My feared consequences seem to morph as well over time. As I have gradually gotten better, OCD has jumped around, finding new ways to justify the same old compulsions it thrives on. Keeping up with it is sometimes hard, but ultimately, no matter what the underlying feared consequence, the treatment is the same: do the exposures despite whatever new, convoluted reasons OCD comes up with to avoid them!

    Good luck with your script writing! I have done a little bit of that, too, and I found it helpful, particularly for my fear of being an "OCD fraud."

  2. Fellow - thanks! Yes I agree - knowing your feared outcomes also changes your approach to exposure - makes it more "specific" and less generic. For me - it's one thhing to walk in the gay area of town, but there could be lots of reasons why I fear walking in the gay area of town. Knowing exactly why this scares me is important. I agree - feared consequences seem to morph a little as well as time goes on. OCD definitely finds a way of getting back into my head even when I think I've faced the fear.

  3. I also worry that I don't have OCD. For example, the psychiatrist only said I had depression with ocd symptoms. So maybe I'm lying when I say I have OCD. Appearently my fear is one of lying? Because then I'm sinful? But I already know I sin, so what's the big deal? Good reminder to look for what I'm really afraid of.

  4. First of all, I recognize so much of myself in this! Have you asked your therapist about feared consequences? In my own case, I spent the first 2 months in OCD therapy trying to conduct my own parallel therapy by reading 12 books on ocd, and not cluing in my therapist about my perfectionism about therapy. I think it's good to be direct--say you read about it in Grayson's book, and have started working on it. It was hard for me to do the feared consequence stuff--because like you, I spent so much time avoiding the thoughts.

    My therapist was telling me he had a client who was afraid of marrying her boyfriend because she'd never been with anyone else--and how did she know she wasn't missing out. He said she eventually learned to cope with the uncertainty--since she wasn't prepared to sleep with random men to find out, and even then, how many would be enough?

    I was in terror at age 20 that if I stayed with my boyfriend, I was missing true happiness because I might be a lesbian--the uncertainty was very painful, but what I didn't realize is that the OCD wasn't telling the truth--breaking up with him wouldn't have solved my fears--it would've latched onto something else--like, "Is this woman really the one I'm meant for?" or "Did I make a mistake breaking up with him?"

  5. Exp Woman - I definitely agree that I can get perfectionistic about OCD treatment. I often wonder "is this the best OCD therapist? If it's not - will I get better?" And on and on it goes. I had a similar ROCD obsession to what your therapist identified with my high school sweetheart. In he end, we broke up and obviously I'm happy now. That being said - I could very well have been happy with my high school sweetheart too, but I'll never know! Yes - OCD promises certainty if you just follow it's "rules". I have to remember that more. Prior to my last therapy session, I emailed my feared consequences and some written exposure scripts to her. We reviewed them, and I've been reading my scripts over 5 times/day. That seems to really help!!!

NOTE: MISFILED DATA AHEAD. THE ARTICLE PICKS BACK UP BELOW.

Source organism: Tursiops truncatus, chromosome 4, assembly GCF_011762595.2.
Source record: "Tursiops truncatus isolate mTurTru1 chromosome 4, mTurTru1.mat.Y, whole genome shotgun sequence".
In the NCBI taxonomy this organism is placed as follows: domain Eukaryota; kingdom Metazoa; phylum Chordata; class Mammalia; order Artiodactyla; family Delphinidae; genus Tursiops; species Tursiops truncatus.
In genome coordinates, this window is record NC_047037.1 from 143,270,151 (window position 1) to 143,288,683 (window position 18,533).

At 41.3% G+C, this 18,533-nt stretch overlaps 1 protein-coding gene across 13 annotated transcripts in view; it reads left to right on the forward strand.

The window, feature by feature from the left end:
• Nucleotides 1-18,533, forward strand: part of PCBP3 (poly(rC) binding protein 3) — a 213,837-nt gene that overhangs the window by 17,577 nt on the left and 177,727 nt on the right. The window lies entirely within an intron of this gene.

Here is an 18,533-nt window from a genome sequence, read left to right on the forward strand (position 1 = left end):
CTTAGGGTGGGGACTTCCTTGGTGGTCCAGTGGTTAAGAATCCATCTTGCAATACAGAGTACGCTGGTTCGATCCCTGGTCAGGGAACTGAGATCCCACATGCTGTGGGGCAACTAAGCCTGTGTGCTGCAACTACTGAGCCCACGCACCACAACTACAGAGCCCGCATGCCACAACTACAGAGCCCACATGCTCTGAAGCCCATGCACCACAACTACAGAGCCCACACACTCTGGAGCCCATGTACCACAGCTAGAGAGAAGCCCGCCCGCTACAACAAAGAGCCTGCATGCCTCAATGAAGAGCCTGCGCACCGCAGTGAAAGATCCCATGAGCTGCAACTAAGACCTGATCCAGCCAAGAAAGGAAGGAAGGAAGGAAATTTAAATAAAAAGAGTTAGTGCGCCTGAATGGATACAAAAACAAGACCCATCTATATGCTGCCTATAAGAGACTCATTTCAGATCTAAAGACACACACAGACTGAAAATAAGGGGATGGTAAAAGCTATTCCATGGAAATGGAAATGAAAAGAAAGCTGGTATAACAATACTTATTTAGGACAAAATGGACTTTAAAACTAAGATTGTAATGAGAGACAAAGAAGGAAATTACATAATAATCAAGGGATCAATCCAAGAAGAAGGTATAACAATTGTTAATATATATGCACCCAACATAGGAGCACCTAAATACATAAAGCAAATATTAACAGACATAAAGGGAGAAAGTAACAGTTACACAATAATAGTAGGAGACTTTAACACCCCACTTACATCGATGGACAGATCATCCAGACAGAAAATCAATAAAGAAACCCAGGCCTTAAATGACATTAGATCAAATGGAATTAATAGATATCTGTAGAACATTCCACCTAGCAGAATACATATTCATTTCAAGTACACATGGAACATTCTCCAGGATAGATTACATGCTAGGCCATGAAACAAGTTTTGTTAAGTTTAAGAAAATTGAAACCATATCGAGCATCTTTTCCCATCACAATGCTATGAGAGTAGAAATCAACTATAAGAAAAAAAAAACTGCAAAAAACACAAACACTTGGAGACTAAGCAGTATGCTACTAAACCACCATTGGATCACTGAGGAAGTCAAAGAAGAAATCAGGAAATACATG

6. Exp Woman - further to above - I would be interested to hear about what type of exposure you did to overcome your fears - or were you not in therapy at the time? Your feared outcomes from back then seem similar to mine, but you were able to get past it - there is hope!

  7. That's cool you emailed the feared consequence stuff to your therapist! I wasn't in therapy when I had the obsessions about my boyfriend--I didn't even know I had OCD. That was 23 years ago. I married him, and love him dearly. There is hope! The exposure was choosing to stay with him and marry him in spite of all the thoughts--I didn't know it was exposure at the time!

  8. Expwoman - thanks for the hope! You are right - little did you know but you were exposing yourself to your biggest fear by choosing to marry your husband despite all the thoughts. I can say that was very brave!!!

  9. Hey! I know this is a late response since this post is from last year, but I am just starting my ERP with my therapist, I'm into the first week of listening to my exposure recording of a scenario where I leave my husband, because, to quote you, I fear "That I am in denial about loving him, and someday I will realize that and either have to leave him or have to live with him forever, unhappy and unsatisfied." Your two explanations of your HOCD and ROCD are WORD FOR WORD my experience. I have overcome the HOCD by just embracing it, even making fun of it with my husband. I am still stuck on the "What if I don't love him?" thing but that is why I am doing the ERP. I know I need to embrace the uncertainty! Anyway, just wanted to thank you for posting this.

  10. Lindsay - thanks for your post!!! I totally agree with embracing it and the humour aspect. My therapist and I often do that, and it really seems to help!!! I hope you will keep reading and commenting - it's so great to interact with others who are experiencing the same thing! Thanks for commenting!!! Good luck with ERP - I find it very difficult, but it works!!!